Good morning — and happy Liberation Day to our readers in Paris!
On this date in 1835, The New York Sun published the first of six articles that came to be known as The Great Moon Hoax. The stories claimed that a well-known astronomer had discovered flora and fauna on the moon, including unicorns and winged humanoids. Weeks passed before people figured out that it was a hoax. The Sun never ran a correction or a retraction, and the paper’s circulation saw a significant and enduring increase.
Stat of the day: 620,000 — the number of American military families that rely on food pantries to make ends meet, according to a recent report.
“Widespread methane leakage” –> Terrence McCoy reports for WaPo that “scientists have determined that 570 vents, called seeps, are leaking methane gas in the most unlikely of all places: the ocean floor just off the East Coast.” Methane is a far more potent greenhouse gas than carbon dioxide.
SOS –> The Iraqi government is calling for more international assistance to fight off the Islamic State, according to AFP. And while Iran denies that it has boots on the ground, there is some evidence that its forces are in fact fighting against the Islamic State. (Via: The Raw Story.)
A big one –> Quentin Hardy and Ian Lovett report for the NYT that the economic losses from Sunday morning’s earthquake in Napa — the worst to hit the Bay Area in 25 years — could reach $1 billion. Around 120 people were injured, but there have been no confirmed deaths.
“A rare window into the world of high-dollar fundraising” –> Politico’s James Hohmann offers six “must-read” excerpts from emails showing that “Wisconsin Gov. Scott Walker was deeply involved in raising money for an ostensibly independent group focused on fending off recall efforts.” The emails were part of a filing by a special prosecutor “who is pleading with a federal appellate judge to let him resume an investigation into what he thinks was potentially illegal coordination between the Wisconsin Club for Growth and Walker’s campaign.”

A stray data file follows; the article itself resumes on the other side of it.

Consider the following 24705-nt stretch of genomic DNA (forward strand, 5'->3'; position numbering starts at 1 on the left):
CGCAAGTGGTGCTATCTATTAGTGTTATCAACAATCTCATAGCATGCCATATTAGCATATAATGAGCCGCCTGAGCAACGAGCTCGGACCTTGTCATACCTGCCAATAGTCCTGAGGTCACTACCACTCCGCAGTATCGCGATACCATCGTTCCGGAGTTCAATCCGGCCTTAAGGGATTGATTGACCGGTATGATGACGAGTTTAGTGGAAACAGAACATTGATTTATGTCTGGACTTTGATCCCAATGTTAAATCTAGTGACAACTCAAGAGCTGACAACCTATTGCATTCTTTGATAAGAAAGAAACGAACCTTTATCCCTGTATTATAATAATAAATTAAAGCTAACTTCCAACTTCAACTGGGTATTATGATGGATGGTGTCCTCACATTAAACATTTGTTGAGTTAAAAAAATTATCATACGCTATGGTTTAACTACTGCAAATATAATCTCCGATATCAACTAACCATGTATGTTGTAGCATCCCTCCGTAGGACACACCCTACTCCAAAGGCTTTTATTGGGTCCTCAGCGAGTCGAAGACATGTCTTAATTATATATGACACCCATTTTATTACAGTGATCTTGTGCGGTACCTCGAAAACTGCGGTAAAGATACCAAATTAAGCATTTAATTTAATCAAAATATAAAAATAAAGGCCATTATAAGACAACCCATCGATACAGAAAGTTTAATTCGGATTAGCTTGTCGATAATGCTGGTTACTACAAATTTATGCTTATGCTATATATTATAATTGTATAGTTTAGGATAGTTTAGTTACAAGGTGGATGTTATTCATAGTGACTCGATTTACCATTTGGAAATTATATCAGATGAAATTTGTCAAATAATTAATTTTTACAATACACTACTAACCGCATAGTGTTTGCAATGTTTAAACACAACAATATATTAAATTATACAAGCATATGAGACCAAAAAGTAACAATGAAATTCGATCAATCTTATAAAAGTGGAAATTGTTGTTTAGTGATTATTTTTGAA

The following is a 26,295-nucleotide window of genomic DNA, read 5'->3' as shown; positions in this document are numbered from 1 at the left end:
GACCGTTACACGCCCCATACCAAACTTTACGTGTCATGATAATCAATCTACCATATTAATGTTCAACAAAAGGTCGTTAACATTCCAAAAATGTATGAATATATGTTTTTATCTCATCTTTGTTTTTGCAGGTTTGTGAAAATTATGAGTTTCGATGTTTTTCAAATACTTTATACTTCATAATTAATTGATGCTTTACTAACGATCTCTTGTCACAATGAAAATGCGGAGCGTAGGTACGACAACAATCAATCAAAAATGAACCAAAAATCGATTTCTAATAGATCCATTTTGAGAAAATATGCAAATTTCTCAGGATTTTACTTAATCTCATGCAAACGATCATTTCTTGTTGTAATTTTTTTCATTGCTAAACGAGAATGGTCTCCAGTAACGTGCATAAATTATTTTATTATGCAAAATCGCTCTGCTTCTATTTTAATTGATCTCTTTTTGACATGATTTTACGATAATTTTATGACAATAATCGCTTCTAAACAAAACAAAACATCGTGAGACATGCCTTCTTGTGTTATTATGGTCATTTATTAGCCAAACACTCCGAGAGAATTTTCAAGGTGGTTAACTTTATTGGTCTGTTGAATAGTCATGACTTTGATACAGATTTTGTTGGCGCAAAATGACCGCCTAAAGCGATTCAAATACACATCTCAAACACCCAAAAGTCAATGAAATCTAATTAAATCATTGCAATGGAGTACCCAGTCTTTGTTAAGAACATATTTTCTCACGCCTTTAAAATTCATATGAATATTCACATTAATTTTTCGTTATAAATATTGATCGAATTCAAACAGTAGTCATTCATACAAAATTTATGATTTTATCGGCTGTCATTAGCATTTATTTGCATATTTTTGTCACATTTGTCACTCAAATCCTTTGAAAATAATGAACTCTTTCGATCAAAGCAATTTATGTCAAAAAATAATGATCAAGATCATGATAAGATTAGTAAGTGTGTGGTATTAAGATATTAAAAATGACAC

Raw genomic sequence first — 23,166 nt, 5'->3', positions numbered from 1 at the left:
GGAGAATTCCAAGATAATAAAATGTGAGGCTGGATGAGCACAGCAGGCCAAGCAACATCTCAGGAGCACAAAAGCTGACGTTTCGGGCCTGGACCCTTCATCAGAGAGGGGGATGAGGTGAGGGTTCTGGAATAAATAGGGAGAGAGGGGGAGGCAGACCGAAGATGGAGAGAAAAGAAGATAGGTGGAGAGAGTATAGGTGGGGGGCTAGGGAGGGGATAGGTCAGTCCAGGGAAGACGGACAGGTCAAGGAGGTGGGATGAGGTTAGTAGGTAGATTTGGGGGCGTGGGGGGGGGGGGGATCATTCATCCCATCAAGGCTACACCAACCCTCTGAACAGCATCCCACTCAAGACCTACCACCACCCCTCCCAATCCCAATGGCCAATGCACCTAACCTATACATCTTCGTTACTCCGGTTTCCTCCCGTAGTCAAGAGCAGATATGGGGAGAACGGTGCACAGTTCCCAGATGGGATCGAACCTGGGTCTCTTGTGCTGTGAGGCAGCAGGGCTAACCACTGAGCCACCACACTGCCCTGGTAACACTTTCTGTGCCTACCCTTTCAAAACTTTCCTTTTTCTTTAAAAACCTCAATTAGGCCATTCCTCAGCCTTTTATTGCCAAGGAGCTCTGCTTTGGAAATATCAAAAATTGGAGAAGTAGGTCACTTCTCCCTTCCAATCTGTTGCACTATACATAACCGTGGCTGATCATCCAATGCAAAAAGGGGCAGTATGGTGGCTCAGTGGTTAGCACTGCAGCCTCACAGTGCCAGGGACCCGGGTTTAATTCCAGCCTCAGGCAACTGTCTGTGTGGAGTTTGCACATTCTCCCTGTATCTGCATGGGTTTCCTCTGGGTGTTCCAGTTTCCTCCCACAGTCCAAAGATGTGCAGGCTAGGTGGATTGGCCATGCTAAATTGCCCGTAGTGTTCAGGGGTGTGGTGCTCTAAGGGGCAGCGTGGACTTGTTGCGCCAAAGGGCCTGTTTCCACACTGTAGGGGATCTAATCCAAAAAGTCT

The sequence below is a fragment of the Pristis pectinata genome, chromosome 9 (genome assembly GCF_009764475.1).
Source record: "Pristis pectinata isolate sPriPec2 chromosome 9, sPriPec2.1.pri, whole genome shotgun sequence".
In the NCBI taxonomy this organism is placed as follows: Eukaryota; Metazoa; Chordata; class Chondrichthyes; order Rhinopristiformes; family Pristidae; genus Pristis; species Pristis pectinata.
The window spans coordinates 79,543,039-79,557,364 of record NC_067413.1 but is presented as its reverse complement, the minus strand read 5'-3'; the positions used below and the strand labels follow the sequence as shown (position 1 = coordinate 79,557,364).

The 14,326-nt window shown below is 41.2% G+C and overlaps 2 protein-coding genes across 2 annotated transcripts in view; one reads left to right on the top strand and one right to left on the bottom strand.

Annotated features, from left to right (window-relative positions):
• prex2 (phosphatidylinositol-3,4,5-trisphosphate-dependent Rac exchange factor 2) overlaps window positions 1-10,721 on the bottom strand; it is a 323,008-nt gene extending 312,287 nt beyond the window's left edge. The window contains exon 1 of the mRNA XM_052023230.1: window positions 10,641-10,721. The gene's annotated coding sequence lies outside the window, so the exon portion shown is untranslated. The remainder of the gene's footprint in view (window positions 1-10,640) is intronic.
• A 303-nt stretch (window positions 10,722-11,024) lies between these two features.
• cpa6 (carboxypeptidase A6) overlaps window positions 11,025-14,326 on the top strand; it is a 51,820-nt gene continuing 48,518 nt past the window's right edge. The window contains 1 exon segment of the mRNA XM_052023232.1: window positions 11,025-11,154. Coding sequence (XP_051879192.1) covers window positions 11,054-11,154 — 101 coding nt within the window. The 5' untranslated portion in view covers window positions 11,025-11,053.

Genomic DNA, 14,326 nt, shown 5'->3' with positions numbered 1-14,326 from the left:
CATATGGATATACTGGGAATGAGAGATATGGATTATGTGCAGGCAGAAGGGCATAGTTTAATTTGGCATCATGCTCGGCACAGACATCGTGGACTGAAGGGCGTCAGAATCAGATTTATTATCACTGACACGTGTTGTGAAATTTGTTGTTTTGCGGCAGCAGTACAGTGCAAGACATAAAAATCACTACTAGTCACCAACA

Some background –> Carol Leonnig, Kimberly Kindy and Joel Achenbach report for WaPo that Darren Wilson, the Ferguson police officer who shot and killed Michael Brown, previously served in a neighboring police department that was “so troubled, and with so much tension between white officers and black residents, that the city council finally decided to disband it.”
Freed –> Peter Curtis, an American journalist who had been held in Syria for two years, was freed on Sunday after the government of Qatar helped mediate his release. Al Jazeera has the details.
Politics meet reality –> Paul Krugman looks at the “Texas Miracle” and finds that the data don’t support Rick Perry’s contention that his conservative policies are spurring job growth.
Round two? –> At TNR, David Dayen explains why the foreclosure crisis is likely to really flare up again in 2015.
Future of journalism? –> Salon’s Andrew Leonard on the economics of journalism today: “If you are lucky, you might be able to command a freelance pay rate that hasn’t budged in 30 years. But more people than ever work for nothing.” He says there are reasons for optimism about the future of American journalism, but it’s still very much up in the air.
Waning influence? –> Connie Bruck writes in The New Yorker that AIPAC’s tendency to side with the right-wing government of Israel against the Obama administration has hurt the organization’s clout on Capitol Hill.
Tastes like chicken –> Kevin Doyle reports for the BBC that Cambodia has a growing export market in rice field rats, which are “considered a healthy delicacy due to their free-range lifestyle and largely organic diet.”
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